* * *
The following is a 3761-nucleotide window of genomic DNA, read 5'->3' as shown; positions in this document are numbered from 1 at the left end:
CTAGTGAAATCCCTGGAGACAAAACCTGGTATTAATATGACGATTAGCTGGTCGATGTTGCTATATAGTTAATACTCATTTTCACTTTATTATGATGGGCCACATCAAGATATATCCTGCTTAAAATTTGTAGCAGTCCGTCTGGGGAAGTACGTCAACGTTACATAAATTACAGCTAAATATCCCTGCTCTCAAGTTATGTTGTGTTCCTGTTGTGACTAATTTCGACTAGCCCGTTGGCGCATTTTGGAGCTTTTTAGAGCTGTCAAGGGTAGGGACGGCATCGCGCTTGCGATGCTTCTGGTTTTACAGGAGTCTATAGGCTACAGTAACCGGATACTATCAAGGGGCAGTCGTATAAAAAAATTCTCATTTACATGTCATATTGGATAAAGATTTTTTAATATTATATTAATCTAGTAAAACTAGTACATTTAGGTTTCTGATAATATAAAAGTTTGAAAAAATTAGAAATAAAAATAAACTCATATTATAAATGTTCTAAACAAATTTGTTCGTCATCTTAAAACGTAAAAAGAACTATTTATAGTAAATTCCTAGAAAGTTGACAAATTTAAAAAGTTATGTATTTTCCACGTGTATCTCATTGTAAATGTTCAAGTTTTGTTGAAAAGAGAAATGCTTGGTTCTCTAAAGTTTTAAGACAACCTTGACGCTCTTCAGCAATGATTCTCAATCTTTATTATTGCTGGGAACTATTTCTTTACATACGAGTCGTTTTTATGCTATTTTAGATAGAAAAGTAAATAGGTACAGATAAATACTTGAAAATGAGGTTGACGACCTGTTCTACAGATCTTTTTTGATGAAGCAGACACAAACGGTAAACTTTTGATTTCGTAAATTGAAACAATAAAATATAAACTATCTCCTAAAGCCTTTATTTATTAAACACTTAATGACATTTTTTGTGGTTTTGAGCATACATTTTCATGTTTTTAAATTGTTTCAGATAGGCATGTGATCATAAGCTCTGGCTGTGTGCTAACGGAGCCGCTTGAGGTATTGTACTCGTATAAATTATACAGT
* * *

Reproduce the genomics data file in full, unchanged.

The following is a 3761-nucleotide window of genomic DNA, read 5'->3' as shown; positions in this document are numbered from 1 at the left end:
CTAGTGAAATCCCTGGAGACAAAACCTGGTATTAATATGACGATTAGCTGGTCGATGTTGCTATATAGTTAATACTCATTTTCACTTTATTATGATGGGCCACATCAAGATATATCCTGCTTAAAATTTGTAGCAGTCCGTCTGGGGAAGTACGTCAACGTTACATAAATTACAGCTAAATATCCCTGCTCTCAAGTTATGTTGTGTTCCTGTTGTGACTAATTTCGACTAGCCCGTTGGCGCATTTTGGAGCTTTTTAGAGCTGTCAAGGGTAGGGACGGCATCGCGCTTGCGATGCTTCTGGTTTTACAGGAGTCTATAGGCTACAGTAACCGGATACTATCAAGGGGCAGTCGTATAAAAAAATTCTCATTTACATGTCATATTGGATAAAGATTTTTTAATATTATATTAATCTAGTAAAACTAGTACATTTAGGTTTCTGATAATATAAAAGTTTGAAAAAATTAGAAATAAAAATAAACTCATATTATAAATGTTCTAAACAAATTTGTTCGTCATCTTAAAACGTAAAAAGAACTATTTATAGTAAATTCCTAGAAAGTTGACAAATTTAAAAAGTTATGTATTTTCCACGTGTATCTCATTGTAAATGTTCAAGTTTTGTTGAAAAGAGAAATGCTTGGTTCTCTAAAGTTTTAAGACAACCTTGACGCTCTTCAGCAATGATTCTCAATCTTTATTATTGCTGGGAACTATTTCTTTACATACGAGTCGTTTTTATGCTATTTTAGATAGAAAAGTAAATAGGTACAGATAAATACTTGAAAATGAGGTTGACGACCTGTTCTACAGATCTTTTTTGATGAAGCAGACACAAACGGTAAACTTTTGATTTCGTAAATTGAAACAATAAAATATAAACTATCTCCTAAAGCCTTTATTTATTAAACACTTAATGACATTTTTTGTGGTTTTGAGCATACATTTTCATGTTTTTAAATTGTTTCAGATAGGCATGTGATCATAAGCTCTGGCTGTGTGCTAACGGAGCCGCTTGAGGTATTGTACTCGTATAAATTATACAGT